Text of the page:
# Percent of perfect squares that have an odd digit for their hundreds place

#### checkittwice

##### Member
Suppose you consider the set of all perfect squares (the squares of all of the integers).

What percent of them have an odd digit for their hundreds place?

#### CaptainBlack

##### Well-known member
suppose you consider the set of all perfect squares (the squares of all of the integers).

What percent of them have an odd digit for their hundreds place?
41%

cb

#### checkittwice

##### Member
Edit: Some of my text was removed because I don't agree with it.

I really meant to ask (hopefully an easier question with less work):

"What percent of the perfect squares have an odd digit in their tens place?"

Edit:

I sent a PM to CB, because I did not want to have any post in
front of Opalg's solution to my amended question.

Last edited:

#### CaptainBlack

##### Well-known member
I would chop off that 1% and make it 40%.

However, I don't have the work for you at this
time to back it up.
When I get the chance I will check my reasoning and the counting program.

CB

#### Opalg

##### MHB Oldtimer
Staff member
I really meant to ask (hopefully an easier question with less work):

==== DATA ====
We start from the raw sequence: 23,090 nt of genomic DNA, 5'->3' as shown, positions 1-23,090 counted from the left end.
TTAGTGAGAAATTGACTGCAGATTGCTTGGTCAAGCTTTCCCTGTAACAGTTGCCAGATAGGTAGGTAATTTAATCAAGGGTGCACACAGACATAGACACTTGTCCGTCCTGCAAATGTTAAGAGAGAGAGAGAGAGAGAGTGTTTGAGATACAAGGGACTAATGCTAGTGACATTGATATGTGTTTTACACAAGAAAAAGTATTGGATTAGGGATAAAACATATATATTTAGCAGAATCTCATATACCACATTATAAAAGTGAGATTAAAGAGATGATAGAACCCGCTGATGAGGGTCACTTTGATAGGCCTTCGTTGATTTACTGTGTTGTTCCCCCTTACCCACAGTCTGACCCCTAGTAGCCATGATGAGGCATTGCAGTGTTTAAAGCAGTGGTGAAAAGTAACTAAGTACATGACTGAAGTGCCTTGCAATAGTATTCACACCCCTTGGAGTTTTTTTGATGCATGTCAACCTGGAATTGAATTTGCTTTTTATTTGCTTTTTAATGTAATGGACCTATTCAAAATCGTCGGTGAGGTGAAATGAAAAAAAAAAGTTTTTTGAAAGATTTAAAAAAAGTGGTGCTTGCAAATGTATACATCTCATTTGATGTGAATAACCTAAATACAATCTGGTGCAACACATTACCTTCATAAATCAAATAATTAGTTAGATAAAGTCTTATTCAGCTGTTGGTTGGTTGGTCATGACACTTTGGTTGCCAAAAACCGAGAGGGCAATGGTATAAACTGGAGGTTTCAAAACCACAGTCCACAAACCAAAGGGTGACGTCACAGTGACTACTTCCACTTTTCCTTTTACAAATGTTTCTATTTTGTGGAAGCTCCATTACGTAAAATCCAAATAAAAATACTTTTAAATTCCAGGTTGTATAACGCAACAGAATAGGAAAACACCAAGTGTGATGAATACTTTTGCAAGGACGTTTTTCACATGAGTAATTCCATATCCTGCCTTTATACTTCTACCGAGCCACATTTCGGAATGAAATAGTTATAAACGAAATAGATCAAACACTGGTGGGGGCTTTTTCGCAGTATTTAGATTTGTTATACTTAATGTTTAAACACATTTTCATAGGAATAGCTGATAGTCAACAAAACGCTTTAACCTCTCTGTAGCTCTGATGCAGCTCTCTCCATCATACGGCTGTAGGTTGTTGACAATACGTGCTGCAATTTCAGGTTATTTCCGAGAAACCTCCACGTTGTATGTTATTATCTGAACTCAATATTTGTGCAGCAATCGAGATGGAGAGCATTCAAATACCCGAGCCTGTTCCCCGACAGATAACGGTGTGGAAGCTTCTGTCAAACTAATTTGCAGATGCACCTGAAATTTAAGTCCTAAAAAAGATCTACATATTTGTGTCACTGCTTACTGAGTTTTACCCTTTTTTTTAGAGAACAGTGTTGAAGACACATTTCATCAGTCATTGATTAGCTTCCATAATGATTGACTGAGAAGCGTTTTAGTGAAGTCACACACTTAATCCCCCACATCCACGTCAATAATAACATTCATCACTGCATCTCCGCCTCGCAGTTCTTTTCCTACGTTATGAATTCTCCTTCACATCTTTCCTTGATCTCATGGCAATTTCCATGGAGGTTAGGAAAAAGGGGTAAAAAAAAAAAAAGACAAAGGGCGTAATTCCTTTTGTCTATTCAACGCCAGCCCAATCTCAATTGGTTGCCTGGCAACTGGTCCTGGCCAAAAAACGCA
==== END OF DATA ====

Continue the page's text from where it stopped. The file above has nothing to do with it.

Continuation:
"What percent of the perfect squares have an odd digit in their tens place?"
If you square the number $a+10b+100c+\ldots$ (where $a,\,b,\,c\ldots$ are digits from 0 to 9) then you get

$a^2 + 20ab + \ldots$ (everything else is a multiple of 100).

If you are only interested in whether the tens digit is even or odd, then a multiple of 20 makes no difference. So everything depends on whether the tens digit in $a^2$ is even or odd. The squares of the digits from 0 to 9 are

00, 01, 04, 09, 25, 49, 64, 81 (tens digit even)

and

16, 36 (tens digit odd).

Each of these is equally likely to occur, so I reckon that the proportion of perfect squares with an odd digit in their tens place is 20%.

• Sudharaka

#### CaptainBlack

##### Well-known member
If you square the number $a+10b+100c+\ldots$ (where $a,\,b,\,c\ldots$ are digits from 0 to 9) then you get

$a^2 + 20ab + \ldots$ (everything else is a multiple of 100).

If you are only interested in whether the tens digit is even or odd, then a multiple of 20 makes no difference. So everything depends on whether the tens digit in $a^2$ is even or odd. The squares of the digits from 0 to 9 are

00, 01, 04, 09, 25, 49, 64, 81 (tens digit even)

and

16, 36 (tens digit odd).

Each of these is equally likely to occur, so I reckon that the proportion of perfect squares with an odd digit in their tens place is 20%.
That is what I get.

CB

#### Opalg

##### MHB Oldtimer
Staff member
That is what I get.
... and I agree with your 41% for those with an odd digit in the hundreds place. I simply counted the number of odd hundreds-place digits in the list of the first 100 squares (as listed here, for example). The proportion in any other sequence of 100 consecutive squares will be the same.